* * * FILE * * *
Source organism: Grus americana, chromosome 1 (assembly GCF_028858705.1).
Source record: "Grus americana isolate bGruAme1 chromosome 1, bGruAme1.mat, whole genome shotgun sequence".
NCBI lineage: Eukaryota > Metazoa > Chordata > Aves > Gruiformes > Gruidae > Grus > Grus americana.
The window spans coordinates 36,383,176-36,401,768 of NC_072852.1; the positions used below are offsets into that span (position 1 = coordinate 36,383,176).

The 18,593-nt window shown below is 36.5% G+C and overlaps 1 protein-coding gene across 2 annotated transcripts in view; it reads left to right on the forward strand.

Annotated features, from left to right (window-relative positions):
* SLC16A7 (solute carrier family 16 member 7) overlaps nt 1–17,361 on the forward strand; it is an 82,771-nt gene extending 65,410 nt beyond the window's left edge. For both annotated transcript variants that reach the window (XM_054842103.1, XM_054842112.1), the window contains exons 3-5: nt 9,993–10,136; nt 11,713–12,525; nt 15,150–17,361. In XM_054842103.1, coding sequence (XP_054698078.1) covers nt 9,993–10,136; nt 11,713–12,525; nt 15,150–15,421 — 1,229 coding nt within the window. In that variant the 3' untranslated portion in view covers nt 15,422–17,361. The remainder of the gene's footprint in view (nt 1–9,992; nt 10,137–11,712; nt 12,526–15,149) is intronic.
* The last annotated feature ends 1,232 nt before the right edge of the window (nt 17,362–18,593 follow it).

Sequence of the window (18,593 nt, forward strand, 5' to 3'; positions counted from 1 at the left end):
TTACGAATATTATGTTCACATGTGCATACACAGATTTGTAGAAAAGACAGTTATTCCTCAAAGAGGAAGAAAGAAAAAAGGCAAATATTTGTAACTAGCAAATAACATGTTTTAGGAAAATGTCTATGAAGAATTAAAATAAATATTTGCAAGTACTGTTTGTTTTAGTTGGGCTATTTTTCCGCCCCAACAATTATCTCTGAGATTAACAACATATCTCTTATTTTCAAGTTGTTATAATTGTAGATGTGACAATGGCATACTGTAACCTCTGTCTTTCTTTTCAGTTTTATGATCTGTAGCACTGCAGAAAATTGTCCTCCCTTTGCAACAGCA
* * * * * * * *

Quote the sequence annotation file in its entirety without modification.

Source organism: Grus americana, chromosome 1 (assembly GCF_028858705.1).
Source record: "Grus americana isolate bGruAme1 chromosome 1, bGruAme1.mat, whole genome shotgun sequence".
NCBI lineage: Eukaryota > Metazoa > Chordata > Aves > Gruiformes > Gruidae > Grus > Grus americana.
The window spans coordinates 36,383,176-36,401,768 of NC_072852.1; the positions used below are offsets into that span (position 1 = coordinate 36,383,176).

The 18,593-nt window shown below is 36.5% G+C and overlaps 1 protein-coding gene across 2 annotated transcripts in view; it reads left to right on the forward strand.

Annotated features, from left to right (window-relative positions):
* SLC16A7 (solute carrier family 16 member 7) overlaps nt 1–17,361 on the forward strand; it is an 82,771-nt gene extending 65,410 nt beyond the window's left edge. For both annotated transcript variants that reach the window (XM_054842103.1, XM_054842112.1), the window contains exons 3-5: nt 9,993–10,136; nt 11,713–12,525; nt 15,150–17,361. In XM_054842103.1, coding sequence (XP_054698078.1) covers nt 9,993–10,136; nt 11,713–12,525; nt 15,150–15,421 — 1,229 coding nt within the window. In that variant the 3' untranslated portion in view covers nt 15,422–17,361. The remainder of the gene's footprint in view (nt 1–9,992; nt 10,137–11,712; nt 12,526–15,149) is intronic.
* The last annotated feature ends 1,232 nt before the right edge of the window (nt 17,362–18,593 follow it).

Sequence of the window (18,593 nt, forward strand, 5' to 3'; positions counted from 1 at the left end):
TTACGAATATTATGTTCACATGTGCATACACAGATTTGTAGAAAAGACAGTTATTCCTCAAAGAGGAAGAAAGAAAAAAGGCAAATATTTGTAACTAGCAAATAACATGTTTTAGGAAAATGTCTATGAAGAATTAAAATAAATATTTGCAAGTACTGTTTGTTTTAGTTGGGCTATTTTTCCGCCCCAACAATTATCTCTGAGATTAACAACATATCTCTTATTTTCAAGTTGTTATAATTGTAGATGTGACAATGGCATACTGTAACCTCTGTCTTTCTTTTCAGTTTTATGATCTGTAGCACTGCAGAAAATTGTCCTCCCTTTGCAACAGCA